The Independence National Park Service was limiting the number of visitors allowed in the buildings due to COVID restrictions. They were not selling entrance tickets/reservations while we were there, but they were limiting the amount of people in the buildings, so there were some long lines. (*NOTE: The website states starting 5/6/21, they will be doing timed entrance tickets to Independence Hall.) Due to our parking meter, we had a very limited time of 2 hours. The line to see the Liberty Bell was 90 minutes, and the line for Independence Hall was 60 minutes. Luckily, you can view the Liberty Bell from outside the building through glass windows. You cannot see the crack from the windows, but you can at least still see the bell.

We walked to Independence Hall and talked to one of the employees to see what was offered, as it was a 60 minute wait. He told us that it was a 20 minute guided tour, but you wait about 60 minutes outside, then inside can be another 60 minute wait. He said he did not recommend it if we were short on time (or during the pandemic in general). He recommended walking around the outside of Independence Hall to be able to see the buildings, going to Second Bank and Carpenter’s Hall as they had no real lines.

Top left: Independence Hall. Rest: Second Bank

Second Bank currently houses portraits. Carpenter’s Hall has the history of the Carpenter’s Company, a trade guild that was founded in 1724. There are still current members of the Company today!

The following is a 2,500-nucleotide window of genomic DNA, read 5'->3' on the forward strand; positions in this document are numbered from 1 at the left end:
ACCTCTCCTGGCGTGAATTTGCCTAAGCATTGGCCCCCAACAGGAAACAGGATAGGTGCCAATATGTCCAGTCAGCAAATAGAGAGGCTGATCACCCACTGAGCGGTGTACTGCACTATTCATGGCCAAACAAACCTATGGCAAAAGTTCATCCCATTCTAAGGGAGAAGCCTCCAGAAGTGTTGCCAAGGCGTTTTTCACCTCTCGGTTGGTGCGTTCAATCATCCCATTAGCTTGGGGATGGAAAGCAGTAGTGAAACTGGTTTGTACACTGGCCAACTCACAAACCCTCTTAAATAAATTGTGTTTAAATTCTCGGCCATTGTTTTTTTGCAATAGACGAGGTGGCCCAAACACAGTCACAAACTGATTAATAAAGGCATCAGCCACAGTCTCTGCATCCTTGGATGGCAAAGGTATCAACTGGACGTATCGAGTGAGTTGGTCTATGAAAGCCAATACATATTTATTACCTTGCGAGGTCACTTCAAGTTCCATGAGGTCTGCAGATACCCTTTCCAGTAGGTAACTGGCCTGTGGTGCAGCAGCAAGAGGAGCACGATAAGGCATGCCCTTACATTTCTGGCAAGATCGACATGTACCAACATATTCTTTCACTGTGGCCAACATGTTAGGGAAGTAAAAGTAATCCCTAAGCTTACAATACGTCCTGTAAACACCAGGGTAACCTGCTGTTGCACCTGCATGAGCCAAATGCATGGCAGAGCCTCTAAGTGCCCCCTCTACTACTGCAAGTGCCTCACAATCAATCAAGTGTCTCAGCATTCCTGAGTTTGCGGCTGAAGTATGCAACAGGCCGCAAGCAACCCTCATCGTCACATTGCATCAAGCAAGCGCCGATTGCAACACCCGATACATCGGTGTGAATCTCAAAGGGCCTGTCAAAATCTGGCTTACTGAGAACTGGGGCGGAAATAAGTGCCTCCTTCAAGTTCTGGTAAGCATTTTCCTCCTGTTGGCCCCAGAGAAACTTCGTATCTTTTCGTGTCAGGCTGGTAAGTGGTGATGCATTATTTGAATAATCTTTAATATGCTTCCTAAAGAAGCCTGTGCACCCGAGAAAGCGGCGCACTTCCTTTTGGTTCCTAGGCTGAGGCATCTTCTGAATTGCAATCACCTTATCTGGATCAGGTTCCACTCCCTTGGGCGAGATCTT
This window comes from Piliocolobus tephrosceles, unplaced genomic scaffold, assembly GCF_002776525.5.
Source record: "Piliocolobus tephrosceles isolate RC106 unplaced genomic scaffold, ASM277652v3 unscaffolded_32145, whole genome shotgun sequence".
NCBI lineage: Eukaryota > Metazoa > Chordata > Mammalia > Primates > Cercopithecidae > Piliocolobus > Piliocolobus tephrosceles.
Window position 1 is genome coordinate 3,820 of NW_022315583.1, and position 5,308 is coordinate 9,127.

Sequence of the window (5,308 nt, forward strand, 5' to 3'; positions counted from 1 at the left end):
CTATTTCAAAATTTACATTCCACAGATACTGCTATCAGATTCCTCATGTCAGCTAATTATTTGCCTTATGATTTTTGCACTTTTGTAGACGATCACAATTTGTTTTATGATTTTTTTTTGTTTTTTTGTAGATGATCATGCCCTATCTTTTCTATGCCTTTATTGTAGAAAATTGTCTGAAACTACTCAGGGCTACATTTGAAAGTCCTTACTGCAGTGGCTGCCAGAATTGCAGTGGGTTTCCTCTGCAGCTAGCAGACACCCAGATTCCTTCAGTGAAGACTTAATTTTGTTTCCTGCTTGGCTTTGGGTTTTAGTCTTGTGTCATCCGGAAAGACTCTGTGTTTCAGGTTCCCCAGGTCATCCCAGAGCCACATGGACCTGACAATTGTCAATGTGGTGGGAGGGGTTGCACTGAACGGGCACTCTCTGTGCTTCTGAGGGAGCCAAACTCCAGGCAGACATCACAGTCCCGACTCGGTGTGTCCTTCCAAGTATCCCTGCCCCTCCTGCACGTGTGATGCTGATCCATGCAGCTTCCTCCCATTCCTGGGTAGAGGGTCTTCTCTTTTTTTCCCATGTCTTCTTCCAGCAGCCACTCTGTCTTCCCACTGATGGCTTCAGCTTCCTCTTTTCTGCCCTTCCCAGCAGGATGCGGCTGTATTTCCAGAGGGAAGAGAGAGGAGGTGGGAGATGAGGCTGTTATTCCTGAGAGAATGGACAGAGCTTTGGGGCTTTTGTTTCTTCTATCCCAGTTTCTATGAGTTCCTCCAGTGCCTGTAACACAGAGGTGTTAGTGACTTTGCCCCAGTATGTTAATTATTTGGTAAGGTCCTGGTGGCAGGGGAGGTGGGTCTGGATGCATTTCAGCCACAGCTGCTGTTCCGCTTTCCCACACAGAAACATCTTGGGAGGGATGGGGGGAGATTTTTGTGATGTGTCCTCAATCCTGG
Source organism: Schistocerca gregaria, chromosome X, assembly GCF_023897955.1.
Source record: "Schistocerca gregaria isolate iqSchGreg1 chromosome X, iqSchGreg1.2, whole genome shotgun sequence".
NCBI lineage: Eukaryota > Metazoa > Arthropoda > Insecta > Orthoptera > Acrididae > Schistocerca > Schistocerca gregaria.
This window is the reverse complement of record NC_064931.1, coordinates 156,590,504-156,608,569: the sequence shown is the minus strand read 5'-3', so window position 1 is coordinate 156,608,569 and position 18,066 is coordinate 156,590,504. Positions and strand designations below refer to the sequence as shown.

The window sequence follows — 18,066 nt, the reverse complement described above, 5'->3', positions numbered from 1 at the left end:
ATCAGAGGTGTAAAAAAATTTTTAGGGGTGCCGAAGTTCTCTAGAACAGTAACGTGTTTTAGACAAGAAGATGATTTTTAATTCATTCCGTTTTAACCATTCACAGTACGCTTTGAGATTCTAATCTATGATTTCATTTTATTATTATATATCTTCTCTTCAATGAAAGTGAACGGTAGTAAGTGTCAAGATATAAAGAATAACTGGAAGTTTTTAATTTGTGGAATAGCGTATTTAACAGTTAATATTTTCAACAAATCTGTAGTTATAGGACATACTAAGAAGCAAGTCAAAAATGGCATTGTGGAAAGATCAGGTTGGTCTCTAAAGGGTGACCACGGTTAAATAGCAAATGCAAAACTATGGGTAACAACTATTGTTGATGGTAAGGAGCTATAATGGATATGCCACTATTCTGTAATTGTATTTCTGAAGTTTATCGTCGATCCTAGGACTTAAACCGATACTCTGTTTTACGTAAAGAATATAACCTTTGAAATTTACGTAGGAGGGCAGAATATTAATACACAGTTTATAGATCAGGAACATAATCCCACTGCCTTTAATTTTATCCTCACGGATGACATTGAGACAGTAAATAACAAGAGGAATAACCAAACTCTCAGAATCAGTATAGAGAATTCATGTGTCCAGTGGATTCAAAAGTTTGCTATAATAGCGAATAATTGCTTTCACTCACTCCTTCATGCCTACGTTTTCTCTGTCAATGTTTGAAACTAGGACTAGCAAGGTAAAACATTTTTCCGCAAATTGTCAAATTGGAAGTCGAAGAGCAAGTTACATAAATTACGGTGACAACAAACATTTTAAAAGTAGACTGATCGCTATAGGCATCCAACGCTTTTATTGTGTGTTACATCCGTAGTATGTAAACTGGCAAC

We drove around and saw the Chinatown and Italian districts. It really is a big city.

CHEESE STEAKS:

We wanted to experience an authentic cheesesteak while in Philadelphia. There are a lot of options to choose from. We first stopped at Campo’s Deli and tried a cheesesteak with cheese, onions, and mushrooms. We got a second one with peppers as well. We then drove to Pat’s King Of Steaks to try theirs. We got it with the Cheese Whiz and an order of fries. I think next time, I would order sliced cheese as well, as it wasn’t as cheesy as I thought it would be.

ROCKY STAIRS:

The Independence Visitor Center had a Rocky Balboa statue to pose next to. However, there was another (metal…brass?) statue near the famous steps that he ran up during training in the movie. The parking over there was packed and expensive $15 for the closest lot, so we ended up only driving by.

We really enjoyed spending time in Philadelphia and would like to explore it even more.

Final note: It was funny to compare the recommendations on what to see on a 2 hour window. The city Visitor booth recommended a variety of city and historic based items. The National Park Service booth was all historic sites. Both had good recommendations.

DETAILS Independence NHP:*

  • TICKETS: Free (except for Benjamin Franklin Museum, which is currently closed for COVID. National Constitution Center also charges a fee.) COVID Restrictions: masks required, limited items open, limited attendance (The website states starting 5/6/21, they will be doing timed entrance tickets to Independence Hall.)
  • HOURS: 9:00 am to 5:00 pm, Second Bank 10:00 am -5:00 pm, Carpenter’s Hall 10-4 select days
  • PARKING: Pay parking on street or nearby lots
  • BATHROOM: Yes, Visitors Center
  • TIME RECOMMENDED: 2-5 hours
  • *Details correct at the time of posting, but please double check before you go.